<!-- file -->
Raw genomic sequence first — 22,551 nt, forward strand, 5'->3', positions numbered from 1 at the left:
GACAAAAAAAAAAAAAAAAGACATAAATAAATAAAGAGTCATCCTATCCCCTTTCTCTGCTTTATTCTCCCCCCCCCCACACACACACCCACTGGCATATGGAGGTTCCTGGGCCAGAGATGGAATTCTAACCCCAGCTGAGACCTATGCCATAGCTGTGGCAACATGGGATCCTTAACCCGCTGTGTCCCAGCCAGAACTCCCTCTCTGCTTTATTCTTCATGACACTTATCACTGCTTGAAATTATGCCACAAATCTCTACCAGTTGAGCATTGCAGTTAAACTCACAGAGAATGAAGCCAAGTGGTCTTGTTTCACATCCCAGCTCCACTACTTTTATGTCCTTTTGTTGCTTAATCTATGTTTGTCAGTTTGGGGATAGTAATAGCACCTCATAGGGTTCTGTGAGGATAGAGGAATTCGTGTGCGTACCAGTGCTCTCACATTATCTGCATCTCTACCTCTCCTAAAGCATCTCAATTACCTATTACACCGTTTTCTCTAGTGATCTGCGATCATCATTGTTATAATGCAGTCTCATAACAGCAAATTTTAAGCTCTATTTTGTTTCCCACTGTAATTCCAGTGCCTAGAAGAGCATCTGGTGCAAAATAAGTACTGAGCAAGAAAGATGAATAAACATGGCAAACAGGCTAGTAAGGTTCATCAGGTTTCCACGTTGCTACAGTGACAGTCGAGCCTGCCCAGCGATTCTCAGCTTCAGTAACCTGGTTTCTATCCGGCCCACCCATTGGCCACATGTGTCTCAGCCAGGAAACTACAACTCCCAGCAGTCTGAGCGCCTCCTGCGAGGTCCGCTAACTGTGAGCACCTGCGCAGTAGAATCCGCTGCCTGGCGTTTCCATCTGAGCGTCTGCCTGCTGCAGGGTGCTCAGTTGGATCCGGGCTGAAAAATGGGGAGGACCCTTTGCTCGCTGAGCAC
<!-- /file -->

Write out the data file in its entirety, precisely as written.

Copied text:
Raw genomic sequence first — 22,551 nt, forward strand, 5'->3', positions numbered from 1 at the left:
GACAAAAAAAAAAAAAAAAGACATAAATAAATAAAGAGTCATCCTATCCCCTTTCTCTGCTTTATTCTCCCCCCCCCCACACACACACCCACTGGCATATGGAGGTTCCTGGGCCAGAGATGGAATTCTAACCCCAGCTGAGACCTATGCCATAGCTGTGGCAACATGGGATCCTTAACCCGCTGTGTCCCAGCCAGAACTCCCTCTCTGCTTTATTCTTCATGACACTTATCACTGCTTGAAATTATGCCACAAATCTCTACCAGTTGAGCATTGCAGTTAAACTCACAGAGAATGAAGCCAAGTGGTCTTGTTTCACATCCCAGCTCCACTACTTTTATGTCCTTTTGTTGCTTAATCTATGTTTGTCAGTTTGGGGATAGTAATAGCACCTCATAGGGTTCTGTGAGGATAGAGGAATTCGTGTGCGTACCAGTGCTCTCACATTATCTGCATCTCTACCTCTCCTAAAGCATCTCAATTACCTATTACACCGTTTTCTCTAGTGATCTGCGATCATCATTGTTATAATGCAGTCTCATAACAGCAAATTTTAAGCTCTATTTTGTTTCCCACTGTAATTCCAGTGCCTAGAAGAGCATCTGGTGCAAAATAAGTACTGAGCAAGAAAGATGAATAAACATGGCAAACAGGCTAGTAAGGTTCATCAGGTTTCCACGTTGCTACAGTGACAGTCGAGCCTGCCCAGCGATTCTCAGCTTCAGTAACCTGGTTTCTATCCGGCCCACCCATTGGCCACATGTGTCTCAGCCAGGAAACTACAACTCCCAGCAGTCTGAGCGCCTCCTGCGAGGTCCGCTAACTGTGAGCACCTGCGCAGTAGAATCCGCTGCCTGGCGTTTCCATCTGAGCGTCTGCCTGCTGCAGGGTGCTCAGTTGGATCCGGGCTGAAAAATGGGGAGGACCCTTTGCTCGCTGAGCAC